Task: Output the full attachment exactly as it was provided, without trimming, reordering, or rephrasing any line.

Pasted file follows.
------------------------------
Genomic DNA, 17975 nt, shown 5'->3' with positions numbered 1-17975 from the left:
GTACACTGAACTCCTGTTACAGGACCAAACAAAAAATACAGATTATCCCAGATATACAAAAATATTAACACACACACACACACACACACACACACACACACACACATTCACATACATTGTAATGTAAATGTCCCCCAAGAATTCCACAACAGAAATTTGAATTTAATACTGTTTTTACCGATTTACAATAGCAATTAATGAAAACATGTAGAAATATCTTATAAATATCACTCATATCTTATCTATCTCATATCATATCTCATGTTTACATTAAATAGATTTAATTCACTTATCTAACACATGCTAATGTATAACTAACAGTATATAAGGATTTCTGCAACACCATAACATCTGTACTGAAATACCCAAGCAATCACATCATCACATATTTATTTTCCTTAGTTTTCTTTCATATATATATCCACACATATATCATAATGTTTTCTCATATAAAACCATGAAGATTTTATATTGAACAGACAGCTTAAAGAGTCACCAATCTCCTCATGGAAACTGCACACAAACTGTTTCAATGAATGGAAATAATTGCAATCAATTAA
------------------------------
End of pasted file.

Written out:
Genomic DNA, 17975 nt, shown 5'->3' with positions numbered 1-17975 from the left:
GTACACTGAACTCCTGTTACAGGACCAAACAAAAAATACAGATTATCCCAGATATACAAAAATATTAACACACACACACACACACACACACACACACACACACACATTCACATACATTGTAATGTAAATGTCCCCCAAGAATTCCACAACAGAAATTTGAATTTAATACTGTTTTTACCGATTTACAATAGCAATTAATGAAAACATGTAGAAATATCTTATAAATATCACTCATATCTTATCTATCTCATATCATATCTCATGTTTACATTAAATAGATTTAATTCACTTATCTAACACATGCTAATGTATAACTAACAGTATATAAGGATTTCTGCAACACCATAACATCTGTACTGAAATACCCAAGCAATCACATCATCACATATTTATTTTCCTTAGTTTTCTTTCATATATATATCCACACATATATCATAATGTTTTCTCATATAAAACCATGAAGATTTTATATTGAACAGACAGCTTAAAGAGTCACCAATCTCCTCATGGAAACTGCACACAAACTGTTTCAATGAATGGAAATAATTGCAATCAATTAA